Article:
illustration of Isabel Archer with a hand fan positioned between two silhouetted profiles

The Portrait of a Lady

by Henry James

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Chapters 26-30 Summary

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Last Updated April 18, 2023.

Osmond goes to visit Isabel at her aunt's villa on five additional occasions in the upcoming weeks. Mrs. Touchett becomes worried about Osmond's attraction to her niece and shares her concerns with Madame Merle, who denies any knowledge of it. Mrs. Touchett suspects that Osmond's interest in Isabel is primarily motivated by her wealth rather than genuine affection. Madame Merle assures Mrs. Touchett that she will investigate Osmond's true intentions towards Isabel.

Mrs. Touchett is puzzled as to why Isabel would reject two affluent men, an English lord and an American businessman, and be drawn to a middle-aged widower with limited financial resources. Ralph shares his mother's confusion but isn't too worried as he thinks Isabel will have plenty of other potential suitors. Isabel, unaware of her family's worries, continues to spend time with Gilbert Osmond. She appreciates his uniqueness and has developed an affection for his daughter Pansy, whom she sees as pure and innocent.

Mrs. Touchett continues to worry about her niece's fascination with Osmond. She has a low opinion of Osmond and his daughter, and an even lower opinion of Countess Gemini. We discover that the Countess was forced into marriage with an Italian nobleman who is described as a despicable character. The Countess herself is seen as a loud and self-centered person who disregards both truth and good taste. Isabel is willing to put up with Osmond's sister, despite her unpleasant demeanor.

Ralph extends an invitation to Isabel, Bob Bantling, and Henrietta to join him on a journey to Rome in May, which all three individuals agree to. Later on, when Osmond expresses his interest in the trip, Isabel extends an invitation for him to join them. Prior to departing for Rome, Osmond informs Madame Merle that he is making headway with Isabel but remains uncertain about whether he should continue pursuing a relationship with her.

Madame Merle suggests that Osmond can be difficult to understand at times. When asked why he wouldn't want to marry Isabel, Osmond explains that Isabel is too intelligent and has too many unconventional ideas. According to Osmond, these ideas would need to be given up if they were to have a successful future together.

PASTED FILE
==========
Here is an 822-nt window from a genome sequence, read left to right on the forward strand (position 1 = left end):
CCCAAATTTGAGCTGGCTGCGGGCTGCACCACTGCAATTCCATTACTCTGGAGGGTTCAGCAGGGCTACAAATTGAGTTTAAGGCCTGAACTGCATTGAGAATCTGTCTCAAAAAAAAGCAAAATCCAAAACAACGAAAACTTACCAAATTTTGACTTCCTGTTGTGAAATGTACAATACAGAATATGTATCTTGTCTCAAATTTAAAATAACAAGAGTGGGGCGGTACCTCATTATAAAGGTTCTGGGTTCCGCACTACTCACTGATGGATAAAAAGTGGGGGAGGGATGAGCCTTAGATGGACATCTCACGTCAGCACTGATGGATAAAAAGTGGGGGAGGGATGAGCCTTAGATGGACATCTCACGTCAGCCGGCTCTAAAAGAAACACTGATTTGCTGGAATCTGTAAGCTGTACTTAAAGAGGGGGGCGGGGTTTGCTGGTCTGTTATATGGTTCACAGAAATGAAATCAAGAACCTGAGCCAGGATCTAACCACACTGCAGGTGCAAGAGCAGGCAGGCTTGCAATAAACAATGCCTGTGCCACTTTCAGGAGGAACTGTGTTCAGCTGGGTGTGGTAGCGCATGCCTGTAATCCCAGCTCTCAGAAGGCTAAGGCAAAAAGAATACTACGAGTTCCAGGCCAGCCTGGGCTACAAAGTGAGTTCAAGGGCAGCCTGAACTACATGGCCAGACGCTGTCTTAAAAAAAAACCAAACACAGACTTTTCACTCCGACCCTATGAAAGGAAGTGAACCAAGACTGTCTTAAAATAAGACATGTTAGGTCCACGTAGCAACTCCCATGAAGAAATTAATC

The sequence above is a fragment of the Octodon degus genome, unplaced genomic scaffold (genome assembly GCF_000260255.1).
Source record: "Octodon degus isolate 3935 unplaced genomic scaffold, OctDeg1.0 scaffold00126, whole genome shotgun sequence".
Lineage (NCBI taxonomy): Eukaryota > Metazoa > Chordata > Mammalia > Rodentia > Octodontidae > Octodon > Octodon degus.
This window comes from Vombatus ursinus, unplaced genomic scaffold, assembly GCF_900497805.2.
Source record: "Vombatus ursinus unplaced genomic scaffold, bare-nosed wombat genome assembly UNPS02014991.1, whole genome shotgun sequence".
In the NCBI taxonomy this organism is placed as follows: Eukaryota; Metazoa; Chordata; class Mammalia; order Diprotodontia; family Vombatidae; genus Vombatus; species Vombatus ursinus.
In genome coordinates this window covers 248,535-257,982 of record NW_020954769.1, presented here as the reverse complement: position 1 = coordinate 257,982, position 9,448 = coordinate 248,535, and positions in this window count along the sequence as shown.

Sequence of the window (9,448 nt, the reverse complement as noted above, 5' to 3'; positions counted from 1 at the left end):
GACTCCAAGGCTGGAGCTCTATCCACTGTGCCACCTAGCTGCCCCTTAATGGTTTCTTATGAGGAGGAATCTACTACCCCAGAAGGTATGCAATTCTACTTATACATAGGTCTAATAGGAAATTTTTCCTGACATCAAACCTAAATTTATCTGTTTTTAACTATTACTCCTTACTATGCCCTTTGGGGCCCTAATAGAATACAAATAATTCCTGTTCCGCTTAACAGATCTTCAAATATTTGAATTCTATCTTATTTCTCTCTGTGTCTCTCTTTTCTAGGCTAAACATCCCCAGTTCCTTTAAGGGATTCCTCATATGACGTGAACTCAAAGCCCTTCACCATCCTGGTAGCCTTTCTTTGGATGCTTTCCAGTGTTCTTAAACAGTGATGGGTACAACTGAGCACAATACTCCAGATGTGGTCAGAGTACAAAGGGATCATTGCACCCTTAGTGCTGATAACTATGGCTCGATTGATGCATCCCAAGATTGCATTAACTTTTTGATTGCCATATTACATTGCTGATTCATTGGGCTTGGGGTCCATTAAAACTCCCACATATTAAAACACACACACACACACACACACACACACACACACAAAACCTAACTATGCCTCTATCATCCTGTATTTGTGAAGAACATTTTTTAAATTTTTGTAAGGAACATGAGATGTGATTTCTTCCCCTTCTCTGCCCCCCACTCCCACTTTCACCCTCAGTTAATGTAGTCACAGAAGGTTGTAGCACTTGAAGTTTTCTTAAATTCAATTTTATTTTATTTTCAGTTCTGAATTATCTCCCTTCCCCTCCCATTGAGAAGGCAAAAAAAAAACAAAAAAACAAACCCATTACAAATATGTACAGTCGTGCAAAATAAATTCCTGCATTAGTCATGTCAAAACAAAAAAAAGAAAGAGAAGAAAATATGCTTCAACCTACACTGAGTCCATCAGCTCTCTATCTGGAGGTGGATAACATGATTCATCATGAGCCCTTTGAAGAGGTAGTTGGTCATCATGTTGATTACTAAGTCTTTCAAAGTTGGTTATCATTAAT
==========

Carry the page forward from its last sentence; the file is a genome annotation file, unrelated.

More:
Isabel, while sightseeing alone in Rome, runs into Lord Warburton who is on his way back to England from a trip to the Middle East and plans to stay in Rome for a few weeks. During their conversation, it becomes clear that Warburton still has feelings for Isabel. He admits to writing her letters but not sending them. Isabel expresses her desire to maintain a friendship with him, but only if he gives up his romantic intentions. Warburton reluctantly agrees to her request.

Isabel and her group visit St. Peter's on a Sunday. While she walks with Osmond, Warburton observes them and inquires about Gilbert Osmond. Ralph tells Warbuton that Osmond is an American residing in Florence but doesn't possess any noteworthy characteristics. Ralph and Warburton are aware that they both wish to influence Isabel, but they recognize that trying to dissuade her from getting involved with Osmond would be futile.

Isabel and her companions go to the opera one evening. Warburton sits alone in a different box watching Isabel and Osmond closely. Osmond observes the Englishman's keen interest in Isabel and wants to learn more about him. Henrietta makes some caustic remarks about Warburton's wealth and social standing in response. However, Isabel comes to Warburton's defense, stating that he was a "great radical" with "very progressive views." Based on Isabel's words, Osmond concludes that Warburton had developed romantic feelings for her. A few days later,...

(This entire section contains 900 words.)

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Warburton announces his intention to return to England.

Isabel had been in Rome for a while, but she decided to go to Florence in the spring to join her aunt on a trip to Bellagio. When Isabel informs Osmond of her plans, he expresses his concern that she might not return for a long time and might even embark on a world tour. Isabel feels offended and thinks Osmond is mocking her love of travel. Osmond denies this accusation and expresses his admiration for Isabel's passion for travel. He even admits that he himself would travel more if he could.

Osmond declares his love for Isabel, but acknowledges that he may not have much to offer her. Isabel is touched by his confession, but expresses her lack of knowledge about him. Although Osmond understands and respects Isabel's decision to leave, he promises to eagerly await her return. He plans to stay in Rome for a few more weeks and asks if Isabel would visit his daughter in Florence before leaving with her aunt.

Isabel, together with Ralph, goes back to Florence and makes arrangements for her upcoming journey with Mrs. Touchett. However, before she leaves, she has an argument with Madame Merle. Madame Merle wants to come along when Isabel goes to see Pansy, as she believes it wouldn't be appropriate for Isabel to visit Osmond's house alone. Isabel manages to convince Madame Merle not to accompany her, and she visits Pansy by herself.

Pansy remains delightful and endearing, talking enthusiastically about her father and Mother Catherine. Despite her affection for her father, she also has strong feelings for the nun. Pansy confides in Isabel that she always tries to make her father happy. Isabel says goodbye to Pansy, realizing that they may not meet again for a long time.

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